Charter says set of issues is driving RDOF costs up

Charter Communications is generally happy with the way its Rural Opportunity Digital Fund (RDOF) buildout is going, but admits that it's also seeing costs go up due to a blend of supply chain constraints, labor challenges and broader inflation.

"We've have had higher costs than we anticipated," Tom Rutledge, Charter's CEO, said Friday on the company's third quarter 2022 earnings call, citing elements such as supply chain constraints, difficulty attracting labor and general "inflationary pressure."

(Source: Kristoffer Tripplaar/Alamy Stock Photo)
(Source: Kristoffer Tripplaar/Alamy Stock Photo)

"We're having issues ourselves with supply chain and the developmental workforce. How we do the work and in what order we do the work is being impacted by the labor market and the supply market," Rutledge added. "The cost of the money and the cost of labor, the cost of everything, will affect our competitors' ability to build as well."

Charter was a big winner during Phase I of the RDOF auction, originally qualifying to get about $1.2 billion to deploy fiber to just north of 1 million locations.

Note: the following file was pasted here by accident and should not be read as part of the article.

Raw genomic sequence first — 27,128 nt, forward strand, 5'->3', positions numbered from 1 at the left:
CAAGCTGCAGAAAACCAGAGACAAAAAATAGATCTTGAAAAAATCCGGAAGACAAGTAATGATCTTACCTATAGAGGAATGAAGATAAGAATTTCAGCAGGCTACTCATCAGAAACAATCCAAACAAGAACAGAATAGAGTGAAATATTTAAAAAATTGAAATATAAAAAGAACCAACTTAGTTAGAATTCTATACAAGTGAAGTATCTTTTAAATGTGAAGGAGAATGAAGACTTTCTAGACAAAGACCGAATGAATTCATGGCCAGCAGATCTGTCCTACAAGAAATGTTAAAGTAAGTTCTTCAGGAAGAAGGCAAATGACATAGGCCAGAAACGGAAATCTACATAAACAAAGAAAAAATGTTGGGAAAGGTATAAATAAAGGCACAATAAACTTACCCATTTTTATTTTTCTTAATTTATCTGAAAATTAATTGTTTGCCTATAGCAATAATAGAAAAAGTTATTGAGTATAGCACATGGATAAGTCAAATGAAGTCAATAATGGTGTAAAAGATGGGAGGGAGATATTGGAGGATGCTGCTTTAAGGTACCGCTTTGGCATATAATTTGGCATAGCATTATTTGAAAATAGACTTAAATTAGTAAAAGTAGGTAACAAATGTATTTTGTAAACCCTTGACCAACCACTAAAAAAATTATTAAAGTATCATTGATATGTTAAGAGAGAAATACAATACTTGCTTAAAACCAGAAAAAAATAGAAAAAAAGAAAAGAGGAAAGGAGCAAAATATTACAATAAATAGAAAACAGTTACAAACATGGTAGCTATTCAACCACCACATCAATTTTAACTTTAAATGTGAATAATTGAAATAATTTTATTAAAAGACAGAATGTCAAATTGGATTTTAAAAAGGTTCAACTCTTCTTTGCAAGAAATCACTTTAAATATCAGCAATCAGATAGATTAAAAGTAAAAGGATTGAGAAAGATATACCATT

The initial results of those builds are promising, despite some of those higher costs. "We've also had more success than we anticipated in terms of both penetration and the number of passings we can develop off of the RDOF projects that we've built," Rutledge said.

Charter isn't saying precisely how RDOF is contributing to the broadband subscriber count – the number of residential broadband subs Charter added in the third quarter of 2022 slowed to just 61,000.

RDOF is "not the entire growth in broadband ... but we are doing very well in the markets that we build out," Jessica Fischer, Charter's CFO, said.

Fischer said Charter could provide more detailed information about the rural buildout by the time the company reports Q4 2022 results.

Rural builds are bulking up capex

The RDOF buildout is showing up in Charter's capital expenditures. Total capex for Q3 reached $2.4 billion, up from $1.9 billion in the year-ago quarter. Most of that increase was driven by $525 million of spend on rural construction in Q3, up $170 million sequentially. That total compares to $1.8 billion in "core" cable capex that excludes capital tied to rural builds and Charter's mobile product, Spectrum Mobile.

For all of 2022, Charter expects to spend about $1.5 billion on the rural construction initiative, but is not yet providing rural-related capex guidance for 2023.

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— Jeff Baumgartner, Senior Editor, Light Reading

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